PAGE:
B2B blogs are still a relevant part of your social media marketing strategy
With all the fuss surrounding Google+, Facebook, and Twitter, one would think that blogs were soon to be a dying breed for communication. After all, since 2006, surveys on social media use like that from Pew Research have found that young adults are opting more for micro-blogging rather than the effort it takes to support a full-blown blog. It seems that it is easier to write 140 characters with short bursts of random thought.
But to the surprise of many, blogs have not yet gone the way of 8 track tapes, VHS cassettes and Polaroid cameras. As of the writing of this post, BlogPulse reports that there are 166,034,259 identified blogs. In fact, over the last 24 hours there were 86,652 new blogs created and 1,059,390 new blog posts indexed.
Face it – Readers on the Internet are rabidly searching for one thing - relevant content that speaks to their interests, concerns and pain points. Yet, not all readers are the same regarding the style & tone of content they seek. Young readers are satisfied with the short bursts of information that they find with their friends on social networks. Meanwhile older readers, especially readers within business, are seeking content that is more substantive.
And this is where a corporate blog fits in with your social media marketing strategy. B2B buyers are searching for content to help them solve complex issues within their business. There is simply not enough room within the 420 characters of Facebook and 140 characters of Twitter to supply the necessary content.
But for B2B blogs to be relevant and drive traffic, the blog must constantly be updated with fresh content. Good blogs are refreshed with at least one new post every week. Excellent blogs are refreshed three or more times a week.
So how is the B2B marketing team to keep up with the demand for fresh content to maintain the credibility with their blog’s subscribers? What sources of content should marketing turn to?
Top ten sources for creating substantive blog content:
1. Search Engine Audit: Often times, marketing conducts a search audit in order to develop a keyword list for search engine ranking. But a search audit conducted on a monthly basis can help you uncover a long list of potential topics for weekly blog posts. Use Google Adwords Keyword Tool to discover what keyword phrases are being churned by your target audience. Then find the significance of these searches using tools like Radian 6.
2. Social Media Audit: B2B marketing teams should subscribe to industry blogs and discussion forums. Find ways to add value to the topics being discussed. Write posts that move the conversation forward and link them back to the industry blogs and forums.
3. Social Networking: Take part in the discussions found within LinkedIn Groups, Facebook fan pages, and Twitter feeds. As you join the conversation, you will find your next blog post topic in the banter back and forth between participants.
4. Sharing Sites: Conduct keyword searches on Slideshare and YouTube. There you will find countless presentations and videos covering the very topics of concern to your blog subscribers. Make comments on the videos and presentations, but don’t just be a “me-too”… move the conversation forward.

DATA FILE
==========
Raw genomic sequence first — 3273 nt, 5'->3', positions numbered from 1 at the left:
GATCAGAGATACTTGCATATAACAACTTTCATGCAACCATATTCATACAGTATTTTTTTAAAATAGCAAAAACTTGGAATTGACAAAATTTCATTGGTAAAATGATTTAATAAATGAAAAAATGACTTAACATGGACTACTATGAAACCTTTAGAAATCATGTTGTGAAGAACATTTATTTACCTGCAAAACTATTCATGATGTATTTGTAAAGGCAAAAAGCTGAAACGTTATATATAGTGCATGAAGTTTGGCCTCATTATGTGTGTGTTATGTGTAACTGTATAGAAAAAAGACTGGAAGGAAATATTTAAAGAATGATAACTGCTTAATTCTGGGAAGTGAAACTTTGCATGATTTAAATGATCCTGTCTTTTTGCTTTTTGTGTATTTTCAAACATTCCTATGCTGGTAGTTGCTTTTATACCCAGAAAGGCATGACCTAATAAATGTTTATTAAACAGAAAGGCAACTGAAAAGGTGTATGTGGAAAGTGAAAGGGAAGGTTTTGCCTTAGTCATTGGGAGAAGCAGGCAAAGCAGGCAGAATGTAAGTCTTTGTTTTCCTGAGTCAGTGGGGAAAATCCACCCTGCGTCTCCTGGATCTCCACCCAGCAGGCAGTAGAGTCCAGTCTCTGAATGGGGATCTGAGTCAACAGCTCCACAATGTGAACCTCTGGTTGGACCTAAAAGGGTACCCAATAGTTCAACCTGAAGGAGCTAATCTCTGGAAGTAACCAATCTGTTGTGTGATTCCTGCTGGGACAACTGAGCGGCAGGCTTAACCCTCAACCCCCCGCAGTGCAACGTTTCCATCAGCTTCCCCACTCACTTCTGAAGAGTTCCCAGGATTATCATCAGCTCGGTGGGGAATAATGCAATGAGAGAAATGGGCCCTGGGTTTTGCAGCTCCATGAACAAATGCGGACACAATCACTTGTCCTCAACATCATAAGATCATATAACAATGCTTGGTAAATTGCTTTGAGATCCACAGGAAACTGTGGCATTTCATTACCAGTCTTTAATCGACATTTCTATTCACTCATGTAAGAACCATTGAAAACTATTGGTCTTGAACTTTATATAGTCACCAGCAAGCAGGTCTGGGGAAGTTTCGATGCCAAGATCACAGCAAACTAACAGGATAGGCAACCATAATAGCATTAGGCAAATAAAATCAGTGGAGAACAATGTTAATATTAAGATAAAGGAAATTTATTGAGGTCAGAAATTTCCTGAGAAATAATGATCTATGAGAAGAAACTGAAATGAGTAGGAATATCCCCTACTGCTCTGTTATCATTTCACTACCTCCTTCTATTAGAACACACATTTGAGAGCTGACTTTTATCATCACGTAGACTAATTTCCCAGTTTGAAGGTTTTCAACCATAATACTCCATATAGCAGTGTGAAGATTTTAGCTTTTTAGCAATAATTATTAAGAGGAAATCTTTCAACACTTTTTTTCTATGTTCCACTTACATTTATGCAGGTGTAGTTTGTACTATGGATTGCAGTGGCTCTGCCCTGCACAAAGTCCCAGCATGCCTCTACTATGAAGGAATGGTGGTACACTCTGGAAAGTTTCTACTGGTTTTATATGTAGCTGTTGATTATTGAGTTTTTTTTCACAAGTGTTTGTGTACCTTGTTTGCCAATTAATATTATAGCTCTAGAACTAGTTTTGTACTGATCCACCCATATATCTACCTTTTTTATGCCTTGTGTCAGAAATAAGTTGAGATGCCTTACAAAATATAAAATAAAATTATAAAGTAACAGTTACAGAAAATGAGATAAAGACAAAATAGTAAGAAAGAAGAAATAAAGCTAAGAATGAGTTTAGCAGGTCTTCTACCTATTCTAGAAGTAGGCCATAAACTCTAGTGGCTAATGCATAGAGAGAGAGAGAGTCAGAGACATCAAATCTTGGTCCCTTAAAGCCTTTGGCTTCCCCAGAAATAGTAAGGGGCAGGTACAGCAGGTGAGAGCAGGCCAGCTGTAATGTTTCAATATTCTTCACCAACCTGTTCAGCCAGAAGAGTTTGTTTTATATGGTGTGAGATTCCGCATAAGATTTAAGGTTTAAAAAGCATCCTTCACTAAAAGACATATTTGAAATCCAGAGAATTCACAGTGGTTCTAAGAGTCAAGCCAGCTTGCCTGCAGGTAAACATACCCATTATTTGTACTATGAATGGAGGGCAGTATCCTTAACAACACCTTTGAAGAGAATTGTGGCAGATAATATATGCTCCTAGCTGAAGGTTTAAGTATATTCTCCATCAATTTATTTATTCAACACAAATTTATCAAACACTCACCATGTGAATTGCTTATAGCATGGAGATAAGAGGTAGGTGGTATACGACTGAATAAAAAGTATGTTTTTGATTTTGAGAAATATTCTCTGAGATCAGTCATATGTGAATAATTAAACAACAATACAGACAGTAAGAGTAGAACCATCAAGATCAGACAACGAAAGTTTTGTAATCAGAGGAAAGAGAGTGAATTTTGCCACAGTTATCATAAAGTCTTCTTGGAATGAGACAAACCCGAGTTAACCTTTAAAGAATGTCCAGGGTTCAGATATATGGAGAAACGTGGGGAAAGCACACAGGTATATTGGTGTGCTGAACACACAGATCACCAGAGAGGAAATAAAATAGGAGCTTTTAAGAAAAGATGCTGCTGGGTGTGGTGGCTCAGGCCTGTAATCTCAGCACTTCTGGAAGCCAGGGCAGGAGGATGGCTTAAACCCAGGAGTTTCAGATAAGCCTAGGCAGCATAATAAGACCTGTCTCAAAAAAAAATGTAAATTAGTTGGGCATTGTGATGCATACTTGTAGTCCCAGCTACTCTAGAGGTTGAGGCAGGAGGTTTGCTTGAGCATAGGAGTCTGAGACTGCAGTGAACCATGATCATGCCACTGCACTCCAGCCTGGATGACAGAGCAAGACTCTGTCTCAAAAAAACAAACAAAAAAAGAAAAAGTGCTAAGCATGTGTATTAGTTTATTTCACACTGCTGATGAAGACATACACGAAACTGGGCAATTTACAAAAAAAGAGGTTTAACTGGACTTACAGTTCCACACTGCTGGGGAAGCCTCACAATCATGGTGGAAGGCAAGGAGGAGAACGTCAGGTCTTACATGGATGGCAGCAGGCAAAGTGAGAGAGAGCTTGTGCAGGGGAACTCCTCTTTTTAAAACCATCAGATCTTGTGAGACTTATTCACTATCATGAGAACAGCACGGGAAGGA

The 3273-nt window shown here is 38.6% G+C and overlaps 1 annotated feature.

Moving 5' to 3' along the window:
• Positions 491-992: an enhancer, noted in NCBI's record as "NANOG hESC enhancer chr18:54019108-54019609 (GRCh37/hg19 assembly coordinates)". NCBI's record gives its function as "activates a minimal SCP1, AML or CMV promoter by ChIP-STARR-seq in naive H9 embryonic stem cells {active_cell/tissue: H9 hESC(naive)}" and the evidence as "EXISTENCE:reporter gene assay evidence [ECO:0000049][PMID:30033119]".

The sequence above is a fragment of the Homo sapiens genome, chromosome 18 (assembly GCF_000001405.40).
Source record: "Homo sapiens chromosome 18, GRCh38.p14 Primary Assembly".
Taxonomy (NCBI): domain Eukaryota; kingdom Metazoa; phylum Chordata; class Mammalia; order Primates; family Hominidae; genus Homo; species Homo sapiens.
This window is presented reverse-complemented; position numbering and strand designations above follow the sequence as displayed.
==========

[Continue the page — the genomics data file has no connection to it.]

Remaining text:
5. Corporate Community: Your B2B corporate community is a fantastic location to discover topics for your next blog post. Customers post issues within the community that their peers respond to with problem-solving suggestions and best practices. Expound on these issues in your post and link to the discussion so your readers can also participate.
6. Sales & Support: It’s a good idea to schedule time to talk to the members of your sales and service delivery teams. Ask them about the common challenges that clients are facing and what they recommend in order to solve these problems.
7. Client Case Studies: When you have a client on the phone to develop a case study, it is the perfect time to learn from them firsthand about the challenges they are facing and the best practices or solutions they implemented to solve the problem within their organization. You can remove the name of a client and talk instead about the challenge faced from an industry standpoint.
8. Google Alerts: Marketing uses Google Alerts to track mentions of their organization or mentions of competitors in industry publications and blogs. Use Google Alerts to uncover the latest hot topics being discussed on a daily basis within your industry and write an opinion piece / commentary on the issue.
9. Surveys: Search for surveys covering market trends in your industry. Provide analysis of the survey in a blog post. Find at least one statistic within the survey that you can add further value to from the perspective of your solution. Consider sponsoring your own survey. If done right, the statistics from your own survey could provide fodder for five to ten blog posts.
10. White Papers, Webcasts & Podcasts: B2B marketing is constantly churning out content in the form of white papers, Webcasts, and podcasts. Transform these documents into posts without promoting your product offerings. Be sure that your posts do not contain the formal tone of the white papers. Your posts can then link to the landing pages of the white papers and Webcasts to help you drive traffic. Pay attention to competitor’s white papers and Webcasts and write an opinion piece on their conclusions without getting controversial.
So what do you think? What are some other sources you can turn to for developing blog content?
For further reading on creating your B2B corporate blog: